Vampires, witches, and werewolves have long been the icons of scary stories, as surely as Batman, Superman, and Wonder Woman have become the iconic trio of superheroes. Meanwhile fairies and goblins, hailing from the pagan traditions of ancient Europe, are natural inclusions in any fantasy, urban or otherwise. But the conflict between good and evil is far, far older than any of these, and has been deeply imprinted onto humanity from the beginning, and so there are far older powers which manifest within the stories we tell about that conflict and our role in it today. This week, I discuss the very agents of Heaven and Hell themselves, the angels and demons we see in urban fantasy.
Starting off with the most obvious elephant in the room: Supernatural.
The show begins with a murder committed by a demon, and it looks to be ending with a confrontation with God himself, also known as Chuck. In between, there have been angels and demons galore, drawn from every corner of the Judeo-Christian tradition, especially the multitude of apocryphal add-ons which have popped up over the eons, plus a few original additions. That’s a great deal to explain, so I am going to do as Inigo Montoya did, and sum-up.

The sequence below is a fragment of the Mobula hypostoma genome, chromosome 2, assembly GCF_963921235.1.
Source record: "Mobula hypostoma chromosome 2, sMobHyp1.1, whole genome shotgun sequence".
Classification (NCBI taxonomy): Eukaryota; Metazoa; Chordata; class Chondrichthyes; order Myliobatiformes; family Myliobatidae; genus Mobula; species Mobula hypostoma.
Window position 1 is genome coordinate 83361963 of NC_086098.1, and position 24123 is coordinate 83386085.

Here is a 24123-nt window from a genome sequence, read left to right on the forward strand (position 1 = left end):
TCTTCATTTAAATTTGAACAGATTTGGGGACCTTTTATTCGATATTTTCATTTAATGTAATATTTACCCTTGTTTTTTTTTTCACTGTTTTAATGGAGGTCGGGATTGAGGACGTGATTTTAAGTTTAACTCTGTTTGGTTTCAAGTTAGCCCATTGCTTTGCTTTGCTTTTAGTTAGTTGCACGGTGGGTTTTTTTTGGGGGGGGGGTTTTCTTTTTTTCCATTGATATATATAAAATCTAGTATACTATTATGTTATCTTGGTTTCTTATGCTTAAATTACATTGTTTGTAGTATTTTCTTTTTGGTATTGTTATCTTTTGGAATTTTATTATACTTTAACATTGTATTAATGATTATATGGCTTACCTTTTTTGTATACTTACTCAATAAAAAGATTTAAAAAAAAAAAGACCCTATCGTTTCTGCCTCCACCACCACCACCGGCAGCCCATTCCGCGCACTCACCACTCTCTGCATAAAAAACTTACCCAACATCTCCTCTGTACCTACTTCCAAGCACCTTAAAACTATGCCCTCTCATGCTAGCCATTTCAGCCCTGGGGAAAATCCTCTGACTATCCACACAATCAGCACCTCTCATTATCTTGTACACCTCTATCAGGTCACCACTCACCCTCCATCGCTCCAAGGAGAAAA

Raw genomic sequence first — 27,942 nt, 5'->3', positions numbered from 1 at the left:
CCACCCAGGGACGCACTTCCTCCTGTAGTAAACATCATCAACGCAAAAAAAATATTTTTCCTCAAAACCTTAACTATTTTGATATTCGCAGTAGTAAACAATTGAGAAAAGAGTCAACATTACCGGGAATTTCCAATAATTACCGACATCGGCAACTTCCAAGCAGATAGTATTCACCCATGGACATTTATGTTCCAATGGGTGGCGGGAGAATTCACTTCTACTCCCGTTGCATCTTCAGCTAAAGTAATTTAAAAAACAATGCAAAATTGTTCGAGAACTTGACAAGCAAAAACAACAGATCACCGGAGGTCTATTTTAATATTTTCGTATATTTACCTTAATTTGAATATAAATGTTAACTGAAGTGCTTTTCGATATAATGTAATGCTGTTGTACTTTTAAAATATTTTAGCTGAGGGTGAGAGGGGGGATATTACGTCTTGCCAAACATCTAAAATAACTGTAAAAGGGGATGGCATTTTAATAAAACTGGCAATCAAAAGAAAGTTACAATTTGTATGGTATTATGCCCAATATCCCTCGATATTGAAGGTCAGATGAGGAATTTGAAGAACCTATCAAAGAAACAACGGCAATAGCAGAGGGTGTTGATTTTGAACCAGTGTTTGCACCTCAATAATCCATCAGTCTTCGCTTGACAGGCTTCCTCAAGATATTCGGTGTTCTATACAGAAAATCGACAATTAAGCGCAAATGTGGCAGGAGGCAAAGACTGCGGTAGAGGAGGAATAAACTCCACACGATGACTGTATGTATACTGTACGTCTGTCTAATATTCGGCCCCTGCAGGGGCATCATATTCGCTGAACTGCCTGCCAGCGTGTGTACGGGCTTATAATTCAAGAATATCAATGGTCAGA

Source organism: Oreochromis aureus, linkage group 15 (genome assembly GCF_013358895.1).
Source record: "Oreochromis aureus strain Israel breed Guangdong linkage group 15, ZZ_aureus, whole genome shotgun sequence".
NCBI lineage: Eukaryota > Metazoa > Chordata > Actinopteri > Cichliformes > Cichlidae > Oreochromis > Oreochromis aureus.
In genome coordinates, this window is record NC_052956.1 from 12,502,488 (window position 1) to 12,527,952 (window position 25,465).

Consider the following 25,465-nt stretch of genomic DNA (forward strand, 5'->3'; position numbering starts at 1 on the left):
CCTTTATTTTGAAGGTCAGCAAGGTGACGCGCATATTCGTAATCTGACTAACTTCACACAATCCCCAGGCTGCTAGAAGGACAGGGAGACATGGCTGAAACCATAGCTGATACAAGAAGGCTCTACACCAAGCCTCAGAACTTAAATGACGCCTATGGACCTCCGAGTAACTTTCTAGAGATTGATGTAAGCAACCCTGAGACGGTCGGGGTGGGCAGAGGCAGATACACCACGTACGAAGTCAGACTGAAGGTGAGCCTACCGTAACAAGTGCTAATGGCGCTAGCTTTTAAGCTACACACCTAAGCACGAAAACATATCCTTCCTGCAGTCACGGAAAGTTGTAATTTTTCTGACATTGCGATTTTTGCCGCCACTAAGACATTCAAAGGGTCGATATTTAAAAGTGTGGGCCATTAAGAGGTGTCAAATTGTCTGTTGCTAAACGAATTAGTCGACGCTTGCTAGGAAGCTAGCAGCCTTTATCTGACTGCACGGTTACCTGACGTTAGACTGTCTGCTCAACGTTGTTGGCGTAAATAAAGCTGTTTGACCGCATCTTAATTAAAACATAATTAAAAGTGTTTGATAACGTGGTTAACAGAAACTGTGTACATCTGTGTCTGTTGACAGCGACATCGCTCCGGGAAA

In the world of Supernatural, God had a sister who was jealous of the attention he gave his creations, so she destroyed all of them. For his creative process to succeed, he had to lock her up, and he needed help with that, so he created what we call the Archangels, who, like all angels to follow, would be incorporeal beings made of the cosmic energy of his light. With the Archangels helping, God locked his sister away, and went on to create infinite realities, but a key was required to keep her prison intact, and he entrusted this to Lucifer. Unfortunately, Lucifer became corrupted by it, so, when God created humans, beings who had actual souls, Lucifer lost his mind in jealousy, too, and went about corrupting and destroying all the human souls God had created. Thus, the first demons came into being, and they have carried on the work of corrupting humanity ever since, no matter that their original corrupter was imprisoned.